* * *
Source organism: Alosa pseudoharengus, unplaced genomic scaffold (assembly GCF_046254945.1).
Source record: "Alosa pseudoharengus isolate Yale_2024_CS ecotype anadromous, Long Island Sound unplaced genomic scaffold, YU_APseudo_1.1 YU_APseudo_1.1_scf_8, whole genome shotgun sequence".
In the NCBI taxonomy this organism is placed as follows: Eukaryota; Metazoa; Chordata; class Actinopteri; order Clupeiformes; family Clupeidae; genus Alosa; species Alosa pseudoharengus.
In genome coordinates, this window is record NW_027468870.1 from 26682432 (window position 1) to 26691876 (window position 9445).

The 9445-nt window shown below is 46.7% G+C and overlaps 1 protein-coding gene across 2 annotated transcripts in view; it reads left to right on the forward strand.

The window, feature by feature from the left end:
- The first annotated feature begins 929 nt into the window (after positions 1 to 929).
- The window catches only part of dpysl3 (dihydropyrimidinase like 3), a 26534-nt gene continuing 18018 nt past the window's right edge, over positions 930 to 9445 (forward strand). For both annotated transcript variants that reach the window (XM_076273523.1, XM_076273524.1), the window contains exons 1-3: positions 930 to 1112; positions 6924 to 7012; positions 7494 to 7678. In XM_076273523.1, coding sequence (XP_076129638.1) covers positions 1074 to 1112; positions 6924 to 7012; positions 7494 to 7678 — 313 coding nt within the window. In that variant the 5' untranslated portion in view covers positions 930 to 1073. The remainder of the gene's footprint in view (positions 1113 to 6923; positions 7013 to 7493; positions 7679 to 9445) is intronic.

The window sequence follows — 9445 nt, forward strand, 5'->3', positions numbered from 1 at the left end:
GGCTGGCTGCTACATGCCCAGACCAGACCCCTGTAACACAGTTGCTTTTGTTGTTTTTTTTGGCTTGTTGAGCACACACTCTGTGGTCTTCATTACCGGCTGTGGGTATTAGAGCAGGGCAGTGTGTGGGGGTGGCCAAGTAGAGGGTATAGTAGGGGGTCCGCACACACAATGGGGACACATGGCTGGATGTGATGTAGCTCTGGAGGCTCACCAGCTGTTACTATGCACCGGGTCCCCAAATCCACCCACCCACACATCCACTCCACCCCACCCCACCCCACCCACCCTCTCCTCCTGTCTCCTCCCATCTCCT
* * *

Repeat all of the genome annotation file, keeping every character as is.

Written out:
Source organism: Alosa pseudoharengus, unplaced genomic scaffold (assembly GCF_046254945.1).
Source record: "Alosa pseudoharengus isolate Yale_2024_CS ecotype anadromous, Long Island Sound unplaced genomic scaffold, YU_APseudo_1.1 YU_APseudo_1.1_scf_8, whole genome shotgun sequence".
In the NCBI taxonomy this organism is placed as follows: Eukaryota; Metazoa; Chordata; class Actinopteri; order Clupeiformes; family Clupeidae; genus Alosa; species Alosa pseudoharengus.
In genome coordinates, this window is record NW_027468870.1 from 26682432 (window position 1) to 26691876 (window position 9445).

The 9445-nt window shown below is 46.7% G+C and overlaps 1 protein-coding gene across 2 annotated transcripts in view; it reads left to right on the forward strand.

The window, feature by feature from the left end:
- The first annotated feature begins 929 nt into the window (after positions 1 to 929).
- The window catches only part of dpysl3 (dihydropyrimidinase like 3), a 26534-nt gene continuing 18018 nt past the window's right edge, over positions 930 to 9445 (forward strand). For both annotated transcript variants that reach the window (XM_076273523.1, XM_076273524.1), the window contains exons 1-3: positions 930 to 1112; positions 6924 to 7012; positions 7494 to 7678. In XM_076273523.1, coding sequence (XP_076129638.1) covers positions 1074 to 1112; positions 6924 to 7012; positions 7494 to 7678 — 313 coding nt within the window. In that variant the 5' untranslated portion in view covers positions 930 to 1073. The remainder of the gene's footprint in view (positions 1113 to 6923; positions 7013 to 7493; positions 7679 to 9445) is intronic.

The window sequence follows — 9445 nt, forward strand, 5'->3', positions numbered from 1 at the left end:
GGCTGGCTGCTACATGCCCAGACCAGACCCCTGTAACACAGTTGCTTTTGTTGTTTTTTTTGGCTTGTTGAGCACACACTCTGTGGTCTTCATTACCGGCTGTGGGTATTAGAGCAGGGCAGTGTGTGGGGGTGGCCAAGTAGAGGGTATAGTAGGGGGTCCGCACACACAATGGGGACACATGGCTGGATGTGATGTAGCTCTGGAGGCTCACCAGCTGTTACTATGCACCGGGTCCCCAAATCCACCCACCCACACATCCACTCCACCCCACCCCACCCCACCCACCCTCTCCTCCTGTCTCCTCCCATCTCCT